I feel your pain about that 1,600+ photo synth using the "Crop Approach" to improve and perfect synthiness. My sense is such an experiment should almost assuredly work wonders, once you find the correct number of photos that will allow it to process without failure. The low limit on the number of photos that actually work in the Photosynth synther is the second most frustrating aspect of Photosynth for me. (The fact that the problem occurs after hours and hours of processing most of the time is first, and the incorrect aspect ratio of the thumbnails as third, probably)
Anyways, impressive work, Nathanael!
Well thanks, inveritest,
As far as the number of photos that the synther can process, I've had it succeed with larger numbers of original images than that experiment above used. I still haven't seen a single synth which successfully organised 2,000 or more full quality photos (2,000 or more low quality video frames: yes), but 1,800 or so seems like a fairly common limit, provided that you've spread your coverage out fairly evenly and not focused too long in one spot when covering large areas.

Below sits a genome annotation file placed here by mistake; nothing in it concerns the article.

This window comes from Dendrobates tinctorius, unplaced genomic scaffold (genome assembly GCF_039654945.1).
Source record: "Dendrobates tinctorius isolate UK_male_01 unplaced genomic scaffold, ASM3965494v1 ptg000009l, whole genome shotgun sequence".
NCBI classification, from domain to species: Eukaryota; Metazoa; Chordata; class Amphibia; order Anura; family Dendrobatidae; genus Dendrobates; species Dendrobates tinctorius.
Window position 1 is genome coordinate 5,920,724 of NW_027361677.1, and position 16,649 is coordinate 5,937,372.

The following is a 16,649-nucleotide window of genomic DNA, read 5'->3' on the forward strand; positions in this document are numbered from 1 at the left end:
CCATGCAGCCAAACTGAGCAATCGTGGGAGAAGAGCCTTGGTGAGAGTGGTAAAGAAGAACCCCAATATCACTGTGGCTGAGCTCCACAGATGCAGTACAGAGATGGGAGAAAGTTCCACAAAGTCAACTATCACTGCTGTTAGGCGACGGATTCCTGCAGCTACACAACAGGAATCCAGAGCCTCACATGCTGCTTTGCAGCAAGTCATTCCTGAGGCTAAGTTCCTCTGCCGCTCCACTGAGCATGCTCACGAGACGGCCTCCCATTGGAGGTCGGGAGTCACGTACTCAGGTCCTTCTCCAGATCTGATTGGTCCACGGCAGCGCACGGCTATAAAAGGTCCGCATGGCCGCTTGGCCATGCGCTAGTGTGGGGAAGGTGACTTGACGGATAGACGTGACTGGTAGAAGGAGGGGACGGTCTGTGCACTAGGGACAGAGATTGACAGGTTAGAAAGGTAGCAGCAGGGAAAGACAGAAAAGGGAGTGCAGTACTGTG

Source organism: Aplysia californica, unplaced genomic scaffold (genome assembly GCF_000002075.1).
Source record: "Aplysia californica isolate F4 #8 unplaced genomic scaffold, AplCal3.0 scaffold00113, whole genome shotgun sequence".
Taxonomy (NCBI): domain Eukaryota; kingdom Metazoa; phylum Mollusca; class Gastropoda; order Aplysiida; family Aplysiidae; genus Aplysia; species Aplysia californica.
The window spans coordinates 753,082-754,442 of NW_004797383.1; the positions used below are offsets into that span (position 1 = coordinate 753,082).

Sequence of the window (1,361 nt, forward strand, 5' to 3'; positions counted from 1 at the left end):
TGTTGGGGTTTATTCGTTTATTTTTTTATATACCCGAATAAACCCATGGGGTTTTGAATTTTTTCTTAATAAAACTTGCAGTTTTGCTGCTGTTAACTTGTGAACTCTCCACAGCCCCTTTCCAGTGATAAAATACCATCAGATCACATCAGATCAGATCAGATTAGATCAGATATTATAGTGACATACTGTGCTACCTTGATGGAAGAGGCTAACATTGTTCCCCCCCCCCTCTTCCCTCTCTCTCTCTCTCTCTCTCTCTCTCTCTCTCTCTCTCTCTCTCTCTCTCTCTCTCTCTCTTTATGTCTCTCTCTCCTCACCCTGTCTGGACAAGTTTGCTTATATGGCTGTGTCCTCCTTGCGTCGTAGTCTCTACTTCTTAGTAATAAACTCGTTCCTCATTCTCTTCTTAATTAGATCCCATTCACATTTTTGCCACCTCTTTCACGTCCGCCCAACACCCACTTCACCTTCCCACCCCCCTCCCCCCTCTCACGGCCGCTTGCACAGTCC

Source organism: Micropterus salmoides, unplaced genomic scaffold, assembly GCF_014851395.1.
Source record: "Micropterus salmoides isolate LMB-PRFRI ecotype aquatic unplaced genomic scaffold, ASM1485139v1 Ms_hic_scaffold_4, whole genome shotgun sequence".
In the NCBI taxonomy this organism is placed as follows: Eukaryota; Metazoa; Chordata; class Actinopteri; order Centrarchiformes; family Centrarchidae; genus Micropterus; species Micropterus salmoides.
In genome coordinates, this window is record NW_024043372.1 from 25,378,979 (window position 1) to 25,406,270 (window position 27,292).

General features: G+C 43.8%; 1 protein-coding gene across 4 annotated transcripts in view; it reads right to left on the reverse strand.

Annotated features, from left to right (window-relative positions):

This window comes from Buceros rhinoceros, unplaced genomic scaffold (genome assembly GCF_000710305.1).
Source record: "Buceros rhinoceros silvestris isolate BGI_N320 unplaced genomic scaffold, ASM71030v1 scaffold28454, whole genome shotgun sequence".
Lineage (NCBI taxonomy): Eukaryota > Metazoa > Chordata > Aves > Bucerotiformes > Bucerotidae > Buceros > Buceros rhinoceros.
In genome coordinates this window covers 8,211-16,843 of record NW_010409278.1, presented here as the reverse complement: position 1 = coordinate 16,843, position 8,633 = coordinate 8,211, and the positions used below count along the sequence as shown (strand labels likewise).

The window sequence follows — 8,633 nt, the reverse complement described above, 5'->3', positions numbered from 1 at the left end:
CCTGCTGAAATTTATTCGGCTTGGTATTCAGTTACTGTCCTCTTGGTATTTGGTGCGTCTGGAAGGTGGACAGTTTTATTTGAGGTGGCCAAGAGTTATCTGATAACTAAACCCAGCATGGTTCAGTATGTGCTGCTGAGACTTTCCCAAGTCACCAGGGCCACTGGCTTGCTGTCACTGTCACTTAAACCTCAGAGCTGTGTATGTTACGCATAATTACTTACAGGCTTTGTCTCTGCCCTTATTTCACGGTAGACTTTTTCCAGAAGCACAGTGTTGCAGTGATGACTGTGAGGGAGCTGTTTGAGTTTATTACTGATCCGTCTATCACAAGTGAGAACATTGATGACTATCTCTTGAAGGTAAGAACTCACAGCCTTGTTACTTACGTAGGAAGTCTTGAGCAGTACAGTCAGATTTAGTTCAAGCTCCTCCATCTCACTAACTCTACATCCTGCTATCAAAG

You may well have already seen this topic, but for others' sake, here is more on what sorts of things are limits for the synther (which leads one to imagine how to maximise its performance):
In any case, my last reply is taking the thread off topic, so I'll stop.
I don't think I'll have time this weekend to repeat my big test again, but will post my results back here if|when I get it to succeed.